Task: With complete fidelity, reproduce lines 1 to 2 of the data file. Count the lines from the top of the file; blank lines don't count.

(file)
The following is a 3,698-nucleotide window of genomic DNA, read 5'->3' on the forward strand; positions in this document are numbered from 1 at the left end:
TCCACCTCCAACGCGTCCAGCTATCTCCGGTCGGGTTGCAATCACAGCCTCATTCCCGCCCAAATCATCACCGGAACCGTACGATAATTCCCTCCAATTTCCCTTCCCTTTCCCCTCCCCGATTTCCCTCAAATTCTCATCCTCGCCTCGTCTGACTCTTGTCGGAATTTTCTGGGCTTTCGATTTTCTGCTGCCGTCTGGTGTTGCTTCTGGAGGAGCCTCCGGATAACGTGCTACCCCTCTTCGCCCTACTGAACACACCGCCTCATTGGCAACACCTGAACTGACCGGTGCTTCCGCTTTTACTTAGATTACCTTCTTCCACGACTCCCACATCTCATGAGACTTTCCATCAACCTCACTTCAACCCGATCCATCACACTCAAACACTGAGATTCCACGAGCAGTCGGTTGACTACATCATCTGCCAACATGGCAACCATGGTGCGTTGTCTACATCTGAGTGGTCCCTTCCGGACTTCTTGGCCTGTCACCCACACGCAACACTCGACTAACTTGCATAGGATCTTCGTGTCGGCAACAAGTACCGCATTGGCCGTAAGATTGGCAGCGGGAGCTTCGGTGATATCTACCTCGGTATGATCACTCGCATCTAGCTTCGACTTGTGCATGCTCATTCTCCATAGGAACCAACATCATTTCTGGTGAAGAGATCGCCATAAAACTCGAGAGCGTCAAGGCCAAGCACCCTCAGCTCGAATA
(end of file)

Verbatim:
The following is a 3,698-nucleotide window of genomic DNA, read 5'->3' on the forward strand; positions in this document are numbered from 1 at the left end:
TCCACCTCCAACGCGTCCAGCTATCTCCGGTCGGGTTGCAATCACAGCCTCATTCCCGCCCAAATCATCACCGGAACCGTACGATAATTCCCTCCAATTTCCCTTCCCTTTCCCCTCCCCGATTTCCCTCAAATTCTCATCCTCGCCTCGTCTGACTCTTGTCGGAATTTTCTGGGCTTTCGATTTTCTGCTGCCGTCTGGTGTTGCTTCTGGAGGAGCCTCCGGATAACGTGCTACCCCTCTTCGCCCTACTGAACACACCGCCTCATTGGCAACACCTGAACTGACCGGTGCTTCCGCTTTTACTTAGATTACCTTCTTCCACGACTCCCACATCTCATGAGACTTTCCATCAACCTCACTTCAACCCGATCCATCACACTCAAACACTGAGATTCCACGAGCAGTCGGTTGACTACATCATCTGCCAACATGGCAACCATGGTGCGTTGTCTACATCTGAGTGGTCCCTTCCGGACTTCTTGGCCTGTCACCCACACGCAACACTCGACTAACTTGCATAGGATCTTCGTGTCGGCAACAAGTACCGCATTGGCCGTAAGATTGGCAGCGGGAGCTTCGGTGATATCTACCTCGGTATGATCACTCGCATCTAGCTTCGACTTGTGCATGCTCATTCTCCATAGGAACCAACATCATTTCTGGTGAAGAGATCGCCATAAAACTCGAGAGCGTCAAGGCCAAGCACCCTCAGCTCGAATA